A second key witness was an inmate named Paul Fobb, who said he saw
Woodfox leaving the dormitory after the murder. Fobb, who was legally
blind, was also dead in 1998, and his earlier testimony, like Brown's,
was read into the record without objection by Woodfox's lawyers. Fobb,
who had been convicted of multiple rapes, was granted a medical
furlough shortly after testifying, and left Angola.

A third prosecution witness, Joseph Richey, claimed that he saw
Woodfox and others exiting the dorm, and on going inside saw Miller's
body. At first he said he thought the inmates were going for help, but
after a meeting at the attorney general's office, Richey changed his
statement. He later confirmed being on Thorazine at the time of his
testimony, and said he had told the attorney general's office as much.
This information was not given to Woodfox's defense lawyers in either
trial, nor were the juries made aware. Richey was subsequently
transferred from Angola to a minimum-security state police barracks,
and went on to work as a butler at the Louisiana governor's mansion. He
was even provided the use of state police cars. While supposedly under
the watch of the state police, Richey robbed three banks.

Yet another supposed witness, Chester Jackson, never testified at
Woodfox's 1973 trial. Yet in 1998, his statements to investigators were
mentioned by prison officials testifying for the prosecution, with only
belated objections by the defense that this was hearsay evidence.

Then there was the physical evidence: a homemade knife that couldn't
be linked to any of the accused; a bloody fingerprint that likewise
matched none of the men Brown had implicated; and flecks of human blood
on Woodfox's shirt (which he denies he was wearing that day). The
bloodstained shirt was lost before the 1998 trial-and before it could
be tested for DNA.

In 1973, Woodfox was convicted of Miller's murder in a matter of
hours by an all-white jury. Wallace was convicted just as quickly in a
separate trial. It took more than two decades of appeals, but Woodfox
finally won a new trial on the basis of "ineffective assistance of
counsel"-poor lawyering. Yet the 1998 trial not only failed to reveal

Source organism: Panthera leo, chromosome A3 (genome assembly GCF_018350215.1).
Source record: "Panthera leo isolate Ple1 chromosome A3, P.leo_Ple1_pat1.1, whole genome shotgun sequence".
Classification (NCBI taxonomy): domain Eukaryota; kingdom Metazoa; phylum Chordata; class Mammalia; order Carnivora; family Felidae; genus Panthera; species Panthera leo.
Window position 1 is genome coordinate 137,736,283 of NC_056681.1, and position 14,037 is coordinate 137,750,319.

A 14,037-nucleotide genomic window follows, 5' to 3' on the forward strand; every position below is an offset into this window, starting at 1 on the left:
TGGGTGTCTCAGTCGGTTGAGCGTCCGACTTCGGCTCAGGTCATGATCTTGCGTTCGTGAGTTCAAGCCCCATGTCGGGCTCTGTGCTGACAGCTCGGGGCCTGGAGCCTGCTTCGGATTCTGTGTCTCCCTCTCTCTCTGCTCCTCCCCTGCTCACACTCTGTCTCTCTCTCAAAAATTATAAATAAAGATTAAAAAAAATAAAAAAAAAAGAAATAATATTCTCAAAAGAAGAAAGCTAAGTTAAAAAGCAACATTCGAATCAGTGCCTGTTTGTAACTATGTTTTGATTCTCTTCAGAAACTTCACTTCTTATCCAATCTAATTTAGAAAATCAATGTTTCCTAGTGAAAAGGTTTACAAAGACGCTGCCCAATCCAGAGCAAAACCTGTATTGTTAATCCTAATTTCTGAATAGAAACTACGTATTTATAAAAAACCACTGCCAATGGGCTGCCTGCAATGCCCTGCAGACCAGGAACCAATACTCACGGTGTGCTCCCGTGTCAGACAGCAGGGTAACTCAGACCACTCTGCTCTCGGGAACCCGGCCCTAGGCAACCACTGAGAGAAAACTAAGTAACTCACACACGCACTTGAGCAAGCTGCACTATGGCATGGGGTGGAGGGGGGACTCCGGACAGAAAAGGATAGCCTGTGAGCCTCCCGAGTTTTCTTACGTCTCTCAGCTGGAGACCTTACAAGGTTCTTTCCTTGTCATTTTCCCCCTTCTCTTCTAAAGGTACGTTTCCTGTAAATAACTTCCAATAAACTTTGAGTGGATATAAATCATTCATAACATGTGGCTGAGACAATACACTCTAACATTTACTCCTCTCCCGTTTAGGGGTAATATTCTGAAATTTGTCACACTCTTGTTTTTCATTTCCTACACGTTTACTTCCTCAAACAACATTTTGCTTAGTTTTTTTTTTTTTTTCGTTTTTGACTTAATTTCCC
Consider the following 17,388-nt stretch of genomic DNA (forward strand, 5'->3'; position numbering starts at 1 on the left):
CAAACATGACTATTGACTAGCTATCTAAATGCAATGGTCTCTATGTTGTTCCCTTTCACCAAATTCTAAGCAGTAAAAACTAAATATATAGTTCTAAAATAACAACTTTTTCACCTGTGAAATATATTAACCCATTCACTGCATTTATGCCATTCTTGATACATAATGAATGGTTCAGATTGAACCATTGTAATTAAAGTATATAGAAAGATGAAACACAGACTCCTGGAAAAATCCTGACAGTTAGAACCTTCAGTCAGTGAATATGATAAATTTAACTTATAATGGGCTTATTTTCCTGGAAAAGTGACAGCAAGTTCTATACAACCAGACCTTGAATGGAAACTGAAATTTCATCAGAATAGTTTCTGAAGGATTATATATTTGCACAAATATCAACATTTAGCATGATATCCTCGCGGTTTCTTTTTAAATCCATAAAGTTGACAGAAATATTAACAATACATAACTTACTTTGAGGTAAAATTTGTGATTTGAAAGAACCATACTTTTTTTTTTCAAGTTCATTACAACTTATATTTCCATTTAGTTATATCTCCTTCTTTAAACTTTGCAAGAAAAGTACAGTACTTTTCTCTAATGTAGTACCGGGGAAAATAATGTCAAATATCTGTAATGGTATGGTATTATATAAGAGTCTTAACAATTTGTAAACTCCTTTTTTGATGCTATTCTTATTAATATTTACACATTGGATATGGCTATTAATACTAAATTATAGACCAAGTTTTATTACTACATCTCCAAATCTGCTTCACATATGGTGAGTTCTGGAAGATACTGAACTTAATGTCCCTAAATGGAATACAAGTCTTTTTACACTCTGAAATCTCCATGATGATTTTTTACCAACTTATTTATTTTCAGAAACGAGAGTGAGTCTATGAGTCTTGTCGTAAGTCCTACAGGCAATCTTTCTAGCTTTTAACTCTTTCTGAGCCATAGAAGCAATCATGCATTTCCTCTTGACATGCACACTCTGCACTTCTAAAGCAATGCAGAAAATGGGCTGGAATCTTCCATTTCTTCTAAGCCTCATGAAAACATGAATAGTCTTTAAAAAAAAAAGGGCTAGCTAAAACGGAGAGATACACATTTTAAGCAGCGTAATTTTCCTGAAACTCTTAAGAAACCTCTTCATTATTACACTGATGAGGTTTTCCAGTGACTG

earlier miscarriages of justice, but also introduced one of its own:
One member of the grand jury that reindicted Woodfox was Anne Butler,
ex-wife of former Angola warden Murray Henderson, who had led the
investigation of the murder in 1973. She was kept on the jury even
after revealing her identity to the district attorney, and despite the
fact that she had written about Miller's murder-and her belief that
Woodfox and Wallace were guilty-in the 1992 book she coauthored with
Henderson, Dying to Tell, which she reportedly passed around for other jurors to read.

Woodfox began working
to secure himself a third trial almost immediately after his second.
But a lifeline came to him via another member of the Angola 3, Robert
King. Convicted of a separate prison murder and placed in solitary for
decades, King ultimately won his release with the help of Chris Aberle,
a former 5th Circuit staff attorney who had been assigned to represent
him in his appeal. King was convinced that, like himself, Woodfox and
Wallace were "victims of frame-up and racism," he said in a recent
interview. He asked Aberle to help them as well, and the lawyer agreed.
In 2006, Aberle filed a habeas corpus petition on Woodfox's behalf with
the Federal District Court for the Middle District of Louisiana.

With Aberle and a team of new lawyers fighting for them, King
speaking out on their behalf, and a growing support movement, it looked
as if 2008 would be a turning point for Woodfox and Wallace. In March,
they were moved for the first time in 35 years
from solitary to a maximum-security dormitory with other prisoners. The
move followed Rep. John Conyers' visit to Angola and was spurred by a
civil lawsuit initiated by the ACLU and carried forward under the
leadership of noted death penalty attorney George Kendall, who argued